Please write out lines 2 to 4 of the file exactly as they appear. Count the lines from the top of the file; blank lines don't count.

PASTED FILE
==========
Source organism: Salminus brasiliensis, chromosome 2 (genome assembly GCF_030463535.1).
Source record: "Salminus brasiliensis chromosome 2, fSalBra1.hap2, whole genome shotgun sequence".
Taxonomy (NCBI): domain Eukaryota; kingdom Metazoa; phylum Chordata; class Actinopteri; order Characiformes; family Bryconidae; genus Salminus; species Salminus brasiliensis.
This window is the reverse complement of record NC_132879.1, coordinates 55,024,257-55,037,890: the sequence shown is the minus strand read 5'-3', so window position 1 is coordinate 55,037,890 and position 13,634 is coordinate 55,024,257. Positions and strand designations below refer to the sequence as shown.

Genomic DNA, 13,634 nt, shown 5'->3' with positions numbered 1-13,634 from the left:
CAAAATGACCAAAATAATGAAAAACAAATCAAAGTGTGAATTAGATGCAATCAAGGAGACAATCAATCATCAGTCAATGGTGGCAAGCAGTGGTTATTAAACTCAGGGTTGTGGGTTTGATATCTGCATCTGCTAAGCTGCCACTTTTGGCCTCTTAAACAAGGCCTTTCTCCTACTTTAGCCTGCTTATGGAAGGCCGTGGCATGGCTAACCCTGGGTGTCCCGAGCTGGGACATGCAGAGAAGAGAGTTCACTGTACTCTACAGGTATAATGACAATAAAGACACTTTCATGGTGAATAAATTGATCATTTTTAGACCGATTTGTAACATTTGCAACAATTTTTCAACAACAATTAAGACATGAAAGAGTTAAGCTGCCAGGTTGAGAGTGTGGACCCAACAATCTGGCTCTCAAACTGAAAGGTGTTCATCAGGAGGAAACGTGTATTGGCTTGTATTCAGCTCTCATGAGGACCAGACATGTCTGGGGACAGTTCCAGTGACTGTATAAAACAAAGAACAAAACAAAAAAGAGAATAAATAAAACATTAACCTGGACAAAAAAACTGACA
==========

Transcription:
Source record: "Salminus brasiliensis chromosome 2, fSalBra1.hap2, whole genome shotgun sequence".
Taxonomy (NCBI): domain Eukaryota; kingdom Metazoa; phylum Chordata; class Actinopteri; order Characiformes; family Bryconidae; genus Salminus; species Salminus brasiliensis.
This window is the reverse complement of record NC_132879.1, coordinates 55,024,257-55,037,890: the sequence shown is the minus strand read 5'-3', so window position 1 is coordinate 55,037,890 and position 13,634 is coordinate 55,024,257. Positions and strand designations below refer to the sequence as shown.